A History of the Parish of St. Mary Newington

Introduction – the Parish of Newington

The Church Buildings

The Earliest Records

The Georgian Churches

The Victorian Church

The Modern Church

Lost Structures of the Parish

The Parish Divide

Links

Rectors

Church Records, Graves and Family History

Interior view of St Mary Newington.
Image Source: https://londonchurchbuildings.com/?s=st+mary+newington&submit=

Introduction – the Parish of Newington

The current parish church of St Mary Newington is the fourth or fifth recorded for the parish and dates from 1958 but the parish itself dates back to at least the 11th century and probably earlier.  The advowson of the rectory (or right to appoint the clergy) initially belonged to the Archbishop of Canterbury and belonged to Christchurch Canterbury until the Dissolution of the monasteries.  Edward the Confessor confirmed a grant of Chartham and Walworth to the Prior and Convent of Christchurch in 1052.  By 1086 the manor was held by Bainard from the Archbishop of Canterbury and was assessed for 3 ½ hides in tax and is recorded as having a church.1 The parish, although situated in the Archdeaconry of Croydon in the Diocese of Winchester, was exempt from the jurisdiction of the diocese, as an Archbishop’s Peculiar.  Presentations to the rectory were normally made by the Archbishop of Canterbury until, in 1546, Cranmer granted the advowson to King Henry VIII. The following year the Prior of Christchurch Canterbury wrote to Thomas Cromwell that he could not grant Cromwell’s request to for the advowson because it was not his to give, adding somewhat fawningly that “were it ours and worth £100 a year you should have it.” In 1536 it had in fact been valued at £16 a year.  In 1547 Henry VIII granted it to the Bishop of Worcester.  In 1846 the benefice was transferred together with other London parishes to the diocese of London and the advowson was transferred from Worcester to London in 1852.  In 1878 the parish and advowson was transferred to the Diocese of Rochester and since 1905 has been part of the Diocese of Southwark.   For much of its history the parish of Newington was in the county of Surrey and was of importance as the “site of the early administration of the county of Surrey2; and then was the County Town of Surrey until Kingston-on-Thames took on that role in 1893, giving the parish a major role in south London.  As London expanded outwards the area became part of the inner suburbs of London and Newington became part of the County of London in 1889 and of the Metropolitan Borough of Lambeth in 1900 and then the current London Borough of Lambeth in 1965.

Chimney piece, originally from Clerkenwell, in the Newington Sessions House in 1914 very shortly before it was demolished.

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The church buildings

1. Earliest records

The first recorded parish church was sited at the southern end of what is now the Elephant and Castle gyratory system, in the green space that is still St Mary’s Churchyard Gardens, on what is now Kennington Park Road.  This thoroughfare has been one of the main routes in and out of London since Roman times, originally as Stane Street (the road to Sussex) and the site at Newington was where Stane Street crossed with Watling Street (the road to Kent, which, as it passed through Canterbury, brought a succession of pilgrims through the area).  It is recorded that “we cannot be sure if [the first parish church] can be equated with the church in Walworth which is mentioned in Domesday Book”. The medieval church may have been built in Newington due to a move from Walworth, possibly having grown up in about 1200 due to the building of a new residence for the Archbishop of Canterbury (Lambeth Palace) in the manor of Lambeth which he had recently acquired, and which greatly increased the importance of the old road across Lambeth Marsh and Southwark Field (St George’s Road) which joined the road to London Bridge at what is now Elephant and Castle3 Alternatively, it is possible (and asserted by many authors, including Edward Walford4that the church always stood in the same place but the name changed.  If that is so, the description, from the time of King Edward the Confessor, of a small church with a flint and rag-stone tower, similar to other 14th century towers in Surrey, gives us the first glimpse of the original church’s appearance.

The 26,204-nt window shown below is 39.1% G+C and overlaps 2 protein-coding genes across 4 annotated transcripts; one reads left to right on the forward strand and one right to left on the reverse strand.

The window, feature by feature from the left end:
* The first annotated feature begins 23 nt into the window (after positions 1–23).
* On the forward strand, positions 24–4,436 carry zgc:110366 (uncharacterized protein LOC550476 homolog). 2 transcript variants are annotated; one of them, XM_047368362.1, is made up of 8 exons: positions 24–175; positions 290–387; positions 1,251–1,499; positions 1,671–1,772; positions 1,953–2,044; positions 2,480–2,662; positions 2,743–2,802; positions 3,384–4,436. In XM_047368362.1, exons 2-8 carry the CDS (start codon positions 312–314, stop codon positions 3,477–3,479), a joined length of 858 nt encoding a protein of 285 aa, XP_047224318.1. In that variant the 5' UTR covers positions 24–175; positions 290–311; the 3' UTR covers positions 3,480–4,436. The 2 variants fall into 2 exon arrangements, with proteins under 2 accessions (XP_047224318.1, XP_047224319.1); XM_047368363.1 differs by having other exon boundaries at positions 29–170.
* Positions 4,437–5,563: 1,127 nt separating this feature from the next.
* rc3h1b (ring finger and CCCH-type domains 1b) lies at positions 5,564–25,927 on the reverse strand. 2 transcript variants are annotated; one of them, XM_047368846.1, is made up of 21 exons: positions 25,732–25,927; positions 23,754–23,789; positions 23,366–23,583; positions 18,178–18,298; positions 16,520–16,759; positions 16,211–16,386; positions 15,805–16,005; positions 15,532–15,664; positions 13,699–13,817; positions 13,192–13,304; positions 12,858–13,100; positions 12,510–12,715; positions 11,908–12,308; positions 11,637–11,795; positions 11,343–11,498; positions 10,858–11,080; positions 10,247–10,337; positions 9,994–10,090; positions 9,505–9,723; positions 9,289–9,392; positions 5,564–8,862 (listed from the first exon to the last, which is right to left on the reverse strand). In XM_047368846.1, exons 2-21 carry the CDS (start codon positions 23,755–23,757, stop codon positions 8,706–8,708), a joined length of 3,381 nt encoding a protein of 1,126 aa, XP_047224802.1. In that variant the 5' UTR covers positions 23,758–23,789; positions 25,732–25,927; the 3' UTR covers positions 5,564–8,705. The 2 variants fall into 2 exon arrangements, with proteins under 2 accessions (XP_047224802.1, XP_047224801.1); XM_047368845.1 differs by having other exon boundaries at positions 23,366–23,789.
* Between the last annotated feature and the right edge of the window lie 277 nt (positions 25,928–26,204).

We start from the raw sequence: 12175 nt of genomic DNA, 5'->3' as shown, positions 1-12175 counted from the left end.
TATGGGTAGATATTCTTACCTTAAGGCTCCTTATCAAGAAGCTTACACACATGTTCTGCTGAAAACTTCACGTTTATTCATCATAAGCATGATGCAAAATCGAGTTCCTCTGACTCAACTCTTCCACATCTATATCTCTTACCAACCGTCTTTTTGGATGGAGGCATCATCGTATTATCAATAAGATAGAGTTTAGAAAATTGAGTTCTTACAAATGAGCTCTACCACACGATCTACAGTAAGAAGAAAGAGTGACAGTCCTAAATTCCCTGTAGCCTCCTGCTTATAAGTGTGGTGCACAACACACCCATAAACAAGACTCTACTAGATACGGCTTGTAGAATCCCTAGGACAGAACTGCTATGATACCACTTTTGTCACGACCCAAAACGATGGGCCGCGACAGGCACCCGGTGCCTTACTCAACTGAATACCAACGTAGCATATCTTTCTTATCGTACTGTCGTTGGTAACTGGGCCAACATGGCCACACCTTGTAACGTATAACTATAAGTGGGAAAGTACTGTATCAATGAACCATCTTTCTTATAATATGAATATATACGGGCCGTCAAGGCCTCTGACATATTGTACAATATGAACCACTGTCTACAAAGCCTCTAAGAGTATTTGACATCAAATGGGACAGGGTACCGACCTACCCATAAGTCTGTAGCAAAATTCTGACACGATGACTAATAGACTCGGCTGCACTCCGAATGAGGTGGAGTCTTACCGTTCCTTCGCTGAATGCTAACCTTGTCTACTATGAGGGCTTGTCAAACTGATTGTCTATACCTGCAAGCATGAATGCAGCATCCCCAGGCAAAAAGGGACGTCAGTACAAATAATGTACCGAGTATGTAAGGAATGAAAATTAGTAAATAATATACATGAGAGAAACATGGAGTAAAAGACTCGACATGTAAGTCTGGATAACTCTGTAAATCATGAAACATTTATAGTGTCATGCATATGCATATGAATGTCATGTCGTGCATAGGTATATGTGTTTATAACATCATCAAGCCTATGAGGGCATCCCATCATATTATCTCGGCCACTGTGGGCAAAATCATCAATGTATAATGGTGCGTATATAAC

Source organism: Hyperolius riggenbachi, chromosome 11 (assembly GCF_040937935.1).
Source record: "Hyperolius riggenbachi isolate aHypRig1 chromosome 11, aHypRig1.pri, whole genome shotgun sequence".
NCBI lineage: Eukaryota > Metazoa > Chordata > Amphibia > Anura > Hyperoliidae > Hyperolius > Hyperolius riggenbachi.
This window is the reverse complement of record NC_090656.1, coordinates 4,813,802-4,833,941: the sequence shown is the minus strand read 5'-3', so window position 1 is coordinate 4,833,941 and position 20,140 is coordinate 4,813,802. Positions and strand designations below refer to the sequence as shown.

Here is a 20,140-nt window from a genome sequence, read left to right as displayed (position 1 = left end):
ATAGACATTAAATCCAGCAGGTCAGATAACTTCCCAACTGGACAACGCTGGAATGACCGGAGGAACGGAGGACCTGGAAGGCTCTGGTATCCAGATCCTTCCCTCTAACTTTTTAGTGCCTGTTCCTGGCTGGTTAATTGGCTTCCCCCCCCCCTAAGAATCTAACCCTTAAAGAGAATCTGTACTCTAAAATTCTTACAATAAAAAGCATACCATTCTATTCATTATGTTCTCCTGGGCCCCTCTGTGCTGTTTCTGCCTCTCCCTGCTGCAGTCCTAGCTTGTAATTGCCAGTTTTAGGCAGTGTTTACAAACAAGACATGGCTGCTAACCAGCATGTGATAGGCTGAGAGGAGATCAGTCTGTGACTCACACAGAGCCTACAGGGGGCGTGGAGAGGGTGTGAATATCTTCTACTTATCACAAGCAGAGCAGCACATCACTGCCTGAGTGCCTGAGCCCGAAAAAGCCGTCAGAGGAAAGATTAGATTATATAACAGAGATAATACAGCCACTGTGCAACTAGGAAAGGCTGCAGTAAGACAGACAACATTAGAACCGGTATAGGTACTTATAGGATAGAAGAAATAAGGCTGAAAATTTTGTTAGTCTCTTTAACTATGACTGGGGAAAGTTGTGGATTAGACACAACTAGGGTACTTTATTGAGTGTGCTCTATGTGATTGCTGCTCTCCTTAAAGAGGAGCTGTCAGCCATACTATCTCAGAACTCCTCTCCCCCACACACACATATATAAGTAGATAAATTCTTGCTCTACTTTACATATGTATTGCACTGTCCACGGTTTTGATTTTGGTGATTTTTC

It is recorded in the Testa de Nevill5, a survey of feudal land tenure compiled in 1198-1242, that in 1212 Roger de Susexx (or Sussex) held the church of Niwetun valued at 8 marks of the gift of Stephen, archbishop of Canterbury. A mark was not a coin but a unit of account – after the Norman Conquest is was valued at two-thirds of a pound sterling.  Although we cannot be sure exactly where this medieval church was sited, Roger de Sancto Albano, the 2nd rector, built a gabled wooden rectory with a moat (which often flooded) with 4 bridges, “next to the church” some time before 1270. The land was on the edge of Lambeth Marsh. This was rebuilt in 1794 (and had possibly been rebuilt in the 16th century too), and then demolished in 1872. John Rocque’s map of 1755 marks the site of the rectory which can be verified from the Ordance Survey map of 1871 which labels it. The list of rectors is, however, almost complete from 1212 onward6 (see Rectors of St Mary Newington for more information). The parish register begins in 1561 but is very incomplete until 1670 and somewhat sporadic after that (see Parish Records for details of how to access records).

Detail from John Rocque’s Map of London marked (red labels) to show the site of the church and rectory with at least part of the moat shown. Reproduced from Survey of London, vol. XXV, (1955) by Ida Darlington, LCC.
Ordance Survey Map of Newington, 1871, showing the site of the rectory (top), church and graveyard.
The rebuilt Rectory of 1794, published in John Thomas Smith’s “Antiquities of London” 1800 edition.